It's not really a matter of omitting an article. Grammatically, when you have one article, it's because there is just one noun phrase and a single article which comes before a single noun. This is because of the way conjunction works in language. When you combine several words or phrases with "and" or "or", you wind up with a single phrase of the same category as each of the things which were combined.
In your example "I will bring a pen, eraser, or pencil", when the three nouns "pen", "eraser", "pencil" are combined with "or", you get a noun (not a desk set), because the things you started with are nouns. Diagramming the structure, we have
[NP a [N [N pen] [N eraser] or [N pencil] ]
That is, "pen eraser or pencil" is a noun, so naturally it is preceded by a single article "a".
Alternatively, the same thing could be expressed with a NP which is a conjunction of three NPs, in which you naturally wind up with three articles, because each NP gets its own article:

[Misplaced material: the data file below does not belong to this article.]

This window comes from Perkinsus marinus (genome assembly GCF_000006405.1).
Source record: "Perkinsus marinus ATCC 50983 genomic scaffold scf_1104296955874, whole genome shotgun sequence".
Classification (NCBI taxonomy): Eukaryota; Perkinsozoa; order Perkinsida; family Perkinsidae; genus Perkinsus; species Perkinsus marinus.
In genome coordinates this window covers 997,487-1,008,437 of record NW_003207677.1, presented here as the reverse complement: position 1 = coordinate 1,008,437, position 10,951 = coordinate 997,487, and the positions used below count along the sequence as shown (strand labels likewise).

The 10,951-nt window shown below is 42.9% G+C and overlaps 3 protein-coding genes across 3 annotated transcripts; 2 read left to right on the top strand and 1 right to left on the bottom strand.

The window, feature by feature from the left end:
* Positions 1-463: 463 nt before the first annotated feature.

[NP [NP a [N pen]] [NP an [N eraser]] or [NP a [N pencil]] ]
Similarly, for your example 3, there is a choice between using a single adjective formed by conjoining the three adjectives "black", "yellow", and "red", or a single noun formed by conjoining the three modified nouns "black shirt", "yellow shirt", and "red shirt".
Your example 4 is more complicated, since it is derived the preceding by Right Node Raising (RNR for short) by moving a single constituent shared by all conjuncts up higher in the structure.
I will select [NP [NP a black,] [NP a yellow,] or [NP a red,] shirt].
"shirt" is the node that is raised. It may be preceded by a comma, marking the intonation break that is heard in such constructions. (The analysis of RNR constructions is controversial.)